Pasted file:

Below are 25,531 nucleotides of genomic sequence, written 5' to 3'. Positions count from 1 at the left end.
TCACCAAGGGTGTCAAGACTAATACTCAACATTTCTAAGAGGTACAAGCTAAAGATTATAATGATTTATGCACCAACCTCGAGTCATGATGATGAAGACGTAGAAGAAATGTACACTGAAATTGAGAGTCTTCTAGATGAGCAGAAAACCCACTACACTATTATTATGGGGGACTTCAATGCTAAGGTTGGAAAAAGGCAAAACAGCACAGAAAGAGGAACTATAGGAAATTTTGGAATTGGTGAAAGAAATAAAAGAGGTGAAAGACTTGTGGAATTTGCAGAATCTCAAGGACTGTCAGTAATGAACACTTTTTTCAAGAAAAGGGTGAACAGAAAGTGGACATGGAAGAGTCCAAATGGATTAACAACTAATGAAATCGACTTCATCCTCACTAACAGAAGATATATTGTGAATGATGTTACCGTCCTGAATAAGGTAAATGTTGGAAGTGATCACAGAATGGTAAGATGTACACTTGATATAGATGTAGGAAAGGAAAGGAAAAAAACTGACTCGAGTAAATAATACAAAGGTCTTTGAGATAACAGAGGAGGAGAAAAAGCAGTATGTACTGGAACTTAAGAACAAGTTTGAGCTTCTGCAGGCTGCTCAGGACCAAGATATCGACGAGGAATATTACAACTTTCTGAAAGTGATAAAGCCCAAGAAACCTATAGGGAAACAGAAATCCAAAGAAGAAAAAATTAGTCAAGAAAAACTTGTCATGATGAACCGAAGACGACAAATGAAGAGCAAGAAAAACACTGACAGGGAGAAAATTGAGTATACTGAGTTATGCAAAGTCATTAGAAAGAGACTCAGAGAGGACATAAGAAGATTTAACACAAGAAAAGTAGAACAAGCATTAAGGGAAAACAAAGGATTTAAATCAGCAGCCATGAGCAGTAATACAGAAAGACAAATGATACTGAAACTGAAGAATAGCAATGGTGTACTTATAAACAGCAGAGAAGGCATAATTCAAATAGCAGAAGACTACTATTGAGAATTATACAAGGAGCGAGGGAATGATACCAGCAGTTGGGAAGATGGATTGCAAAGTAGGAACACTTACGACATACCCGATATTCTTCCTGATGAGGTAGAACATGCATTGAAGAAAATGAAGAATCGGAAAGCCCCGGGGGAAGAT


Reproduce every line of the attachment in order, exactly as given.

Below are 25,531 nucleotides of genomic sequence, written 5' to 3'. Positions count from 1 at the left end.
TCACCAAGGGTGTCAAGACTAATACTCAACATTTCTAAGAGGTACAAGCTAAAGATTATAATGATTTATGCACCAACCTCGAGTCATGATGATGAAGACGTAGAAGAAATGTACACTGAAATTGAGAGTCTTCTAGATGAGCAGAAAACCCACTACACTATTATTATGGGGGACTTCAATGCTAAGGTTGGAAAAAGGCAAAACAGCACAGAAAGAGGAACTATAGGAAATTTTGGAATTGGTGAAAGAAATAAAAGAGGTGAAAGACTTGTGGAATTTGCAGAATCTCAAGGACTGTCAGTAATGAACACTTTTTTCAAGAAAAGGGTGAACAGAAAGTGGACATGGAAGAGTCCAAATGGATTAACAACTAATGAAATCGACTTCATCCTCACTAACAGAAGATATATTGTGAATGATGTTACCGTCCTGAATAAGGTAAATGTTGGAAGTGATCACAGAATGGTAAGATGTACACTTGATATAGATGTAGGAAAGGAAAGGAAAAAAACTGACTCGAGTAAATAATACAAAGGTCTTTGAGATAACAGAGGAGGAGAAAAAGCAGTATGTACTGGAACTTAAGAACAAGTTTGAGCTTCTGCAGGCTGCTCAGGACCAAGATATCGACGAGGAATATTACAACTTTCTGAAAGTGATAAAGCCCAAGAAACCTATAGGGAAACAGAAATCCAAAGAAGAAAAAATTAGTCAAGAAAAACTTGTCATGATGAACCGAAGACGACAAATGAAGAGCAAGAAAAACACTGACAGGGAGAAAATTGAGTATACTGAGTTATGCAAAGTCATTAGAAAGAGACTCAGAGAGGACATAAGAAGATTTAACACAAGAAAAGTAGAACAAGCATTAAGGGAAAACAAAGGATTTAAATCAGCAGCCATGAGCAGTAATACAGAAAGACAAATGATACTGAAACTGAAGAATAGCAATGGTGTACTTATAAACAGCAGAGAAGGCATAATTCAAATAGCAGAAGACTACTATTGAGAATTATACAAGGAGCGAGGGAATGATACCAGCAGTTGGGAAGATGGATTGCAAAGTAGGAACACTTACGACATACCCGATATTCTTCCTGATGAGGTAGAACATGCATTGAAGAAAATGAAGAATCGGAAAGCCCCGGGGGAAGAT